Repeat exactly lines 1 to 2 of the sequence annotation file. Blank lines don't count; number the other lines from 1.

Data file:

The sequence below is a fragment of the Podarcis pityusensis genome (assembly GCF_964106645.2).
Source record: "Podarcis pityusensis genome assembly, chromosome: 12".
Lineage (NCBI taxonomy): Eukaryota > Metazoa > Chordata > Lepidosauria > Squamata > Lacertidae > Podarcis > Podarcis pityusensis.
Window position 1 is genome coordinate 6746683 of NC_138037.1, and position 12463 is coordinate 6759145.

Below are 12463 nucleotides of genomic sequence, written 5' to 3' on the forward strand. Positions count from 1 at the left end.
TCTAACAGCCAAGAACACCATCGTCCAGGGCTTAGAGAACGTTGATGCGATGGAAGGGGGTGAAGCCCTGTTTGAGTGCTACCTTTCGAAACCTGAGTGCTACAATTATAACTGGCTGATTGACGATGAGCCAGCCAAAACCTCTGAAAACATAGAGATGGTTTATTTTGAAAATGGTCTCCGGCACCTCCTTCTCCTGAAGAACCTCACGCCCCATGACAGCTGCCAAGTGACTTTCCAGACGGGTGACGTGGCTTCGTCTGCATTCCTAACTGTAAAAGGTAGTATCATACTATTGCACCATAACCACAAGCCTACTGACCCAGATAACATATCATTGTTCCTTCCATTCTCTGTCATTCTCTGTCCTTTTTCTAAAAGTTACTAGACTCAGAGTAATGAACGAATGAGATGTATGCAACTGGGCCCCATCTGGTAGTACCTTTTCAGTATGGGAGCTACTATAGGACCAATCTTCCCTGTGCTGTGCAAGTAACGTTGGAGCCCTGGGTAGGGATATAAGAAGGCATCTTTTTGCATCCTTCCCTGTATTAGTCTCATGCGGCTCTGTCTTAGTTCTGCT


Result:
The sequence below is a fragment of the Podarcis pityusensis genome (assembly GCF_964106645.2).
Source record: "Podarcis pityusensis genome assembly, chromosome: 12".